On November 3, 1999, Marcel Khalife stood before the Beirut Court of First Instance accused of blasphemy — charges that could warrant six months to six years imprisonment. Evidence of the crime was his song “Oh My Father, I am Yusif,” based on a poem by the renowned Palestinian poet and writer Mahmoud Darwish. The song is from the album “Arabic Coffeepot,” released in 1995. The story of Yusif (Joseph) and his brothers inspired the song, and lyrics include a verse from the Qur’an. The song’s citation of a Qur’anic verse drew hostile attention from Dar-al-Fatwa, Lebanon’s highest Sunni authority, which ruled that singing verses from the Qur’an was “absolutely banned.” On December 14, 1999, the court found Marcel Khalife innocent of blasphemy.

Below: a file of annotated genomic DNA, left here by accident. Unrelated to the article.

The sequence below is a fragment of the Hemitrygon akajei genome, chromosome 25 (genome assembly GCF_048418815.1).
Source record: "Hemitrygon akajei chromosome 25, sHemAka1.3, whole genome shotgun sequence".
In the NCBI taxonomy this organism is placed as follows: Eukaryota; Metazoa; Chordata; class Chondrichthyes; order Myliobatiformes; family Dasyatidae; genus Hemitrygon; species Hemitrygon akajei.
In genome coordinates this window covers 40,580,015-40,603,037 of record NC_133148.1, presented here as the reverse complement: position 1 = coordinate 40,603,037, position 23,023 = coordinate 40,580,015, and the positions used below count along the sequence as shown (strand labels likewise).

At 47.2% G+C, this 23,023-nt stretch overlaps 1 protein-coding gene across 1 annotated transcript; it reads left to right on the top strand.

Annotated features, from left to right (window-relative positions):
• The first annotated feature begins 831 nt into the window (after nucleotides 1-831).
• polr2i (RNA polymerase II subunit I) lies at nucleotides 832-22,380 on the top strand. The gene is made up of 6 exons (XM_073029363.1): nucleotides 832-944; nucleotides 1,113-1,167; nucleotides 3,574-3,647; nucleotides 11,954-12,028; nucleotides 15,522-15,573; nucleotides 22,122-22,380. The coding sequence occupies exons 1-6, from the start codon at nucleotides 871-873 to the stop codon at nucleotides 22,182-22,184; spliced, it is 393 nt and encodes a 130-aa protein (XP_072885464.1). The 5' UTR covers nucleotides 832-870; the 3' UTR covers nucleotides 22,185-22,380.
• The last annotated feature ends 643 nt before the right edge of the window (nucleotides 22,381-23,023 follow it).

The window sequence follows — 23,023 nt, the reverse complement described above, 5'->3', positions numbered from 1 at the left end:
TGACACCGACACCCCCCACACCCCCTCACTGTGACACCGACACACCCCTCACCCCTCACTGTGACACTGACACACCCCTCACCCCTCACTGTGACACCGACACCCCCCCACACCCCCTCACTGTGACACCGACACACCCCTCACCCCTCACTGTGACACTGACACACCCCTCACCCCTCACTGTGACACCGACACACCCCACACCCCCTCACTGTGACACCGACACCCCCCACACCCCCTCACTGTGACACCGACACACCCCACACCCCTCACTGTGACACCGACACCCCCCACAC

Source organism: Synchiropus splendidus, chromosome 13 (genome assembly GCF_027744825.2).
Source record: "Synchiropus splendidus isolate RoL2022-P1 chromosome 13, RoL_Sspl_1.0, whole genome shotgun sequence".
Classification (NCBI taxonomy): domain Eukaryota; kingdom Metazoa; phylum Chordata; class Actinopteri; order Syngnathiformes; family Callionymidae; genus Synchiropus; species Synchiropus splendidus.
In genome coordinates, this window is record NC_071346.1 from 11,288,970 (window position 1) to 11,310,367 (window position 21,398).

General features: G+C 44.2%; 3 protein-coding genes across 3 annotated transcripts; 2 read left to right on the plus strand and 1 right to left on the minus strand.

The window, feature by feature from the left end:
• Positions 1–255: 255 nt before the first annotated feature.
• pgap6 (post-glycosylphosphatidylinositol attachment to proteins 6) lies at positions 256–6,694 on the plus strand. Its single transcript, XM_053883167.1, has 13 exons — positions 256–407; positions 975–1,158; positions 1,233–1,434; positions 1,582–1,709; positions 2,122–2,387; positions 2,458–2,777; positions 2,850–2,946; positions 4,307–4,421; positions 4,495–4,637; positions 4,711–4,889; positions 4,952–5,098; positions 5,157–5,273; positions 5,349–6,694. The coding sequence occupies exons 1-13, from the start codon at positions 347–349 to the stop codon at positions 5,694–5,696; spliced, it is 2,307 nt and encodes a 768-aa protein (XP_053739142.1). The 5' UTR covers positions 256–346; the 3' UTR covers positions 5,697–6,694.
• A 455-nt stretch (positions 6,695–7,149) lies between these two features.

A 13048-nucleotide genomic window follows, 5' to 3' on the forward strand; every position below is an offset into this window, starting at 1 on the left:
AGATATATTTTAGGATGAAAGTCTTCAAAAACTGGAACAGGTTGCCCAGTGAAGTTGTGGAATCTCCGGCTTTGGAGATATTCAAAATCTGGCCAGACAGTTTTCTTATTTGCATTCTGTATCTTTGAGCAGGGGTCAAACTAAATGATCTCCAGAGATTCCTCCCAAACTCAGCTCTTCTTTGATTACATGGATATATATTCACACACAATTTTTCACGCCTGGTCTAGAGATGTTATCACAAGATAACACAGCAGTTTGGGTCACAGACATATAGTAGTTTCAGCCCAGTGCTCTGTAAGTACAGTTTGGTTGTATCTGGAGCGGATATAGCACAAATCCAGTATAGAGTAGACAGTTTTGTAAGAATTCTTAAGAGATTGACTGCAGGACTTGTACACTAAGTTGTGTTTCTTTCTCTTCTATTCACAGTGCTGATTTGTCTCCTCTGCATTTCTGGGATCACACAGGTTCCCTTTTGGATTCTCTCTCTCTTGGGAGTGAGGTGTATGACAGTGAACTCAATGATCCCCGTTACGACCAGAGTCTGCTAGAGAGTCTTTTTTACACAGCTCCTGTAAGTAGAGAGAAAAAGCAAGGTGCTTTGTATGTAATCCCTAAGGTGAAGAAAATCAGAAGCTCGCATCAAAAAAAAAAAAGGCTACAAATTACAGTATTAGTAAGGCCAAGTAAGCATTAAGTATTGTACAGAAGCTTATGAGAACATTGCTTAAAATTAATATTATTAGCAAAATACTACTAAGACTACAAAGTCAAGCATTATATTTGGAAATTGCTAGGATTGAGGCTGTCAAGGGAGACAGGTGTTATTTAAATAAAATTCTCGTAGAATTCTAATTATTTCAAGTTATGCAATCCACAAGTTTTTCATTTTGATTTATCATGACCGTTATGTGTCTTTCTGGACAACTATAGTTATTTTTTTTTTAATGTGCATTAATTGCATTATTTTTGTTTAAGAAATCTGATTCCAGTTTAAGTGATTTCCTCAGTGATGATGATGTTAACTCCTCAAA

In March 2007, fundamentalist members of the Parliament in Bahrain attacked a dance performance that included Khalife’s music and Bahraini Qassim Haddad’s poems. The setting of an epic love poem entitled “Majnoon Laila,” or “Laila Wal Majnoon,” (e.g. “Laila and the Possessed” or “Laila and the Madman”) inspired controversy. The performance was premiered in Bahrain on March 1, 2007 during the inaugural Spring of Culture Festival organised by the Bahraini Ministry of Information.
Oh My Father, I am Yusif 06:58
Music by: Marcel Khalife
Lyrics by: Mahmoud Darwish
Published by: Nagam Cultural Project
Licensed from: Nagam Records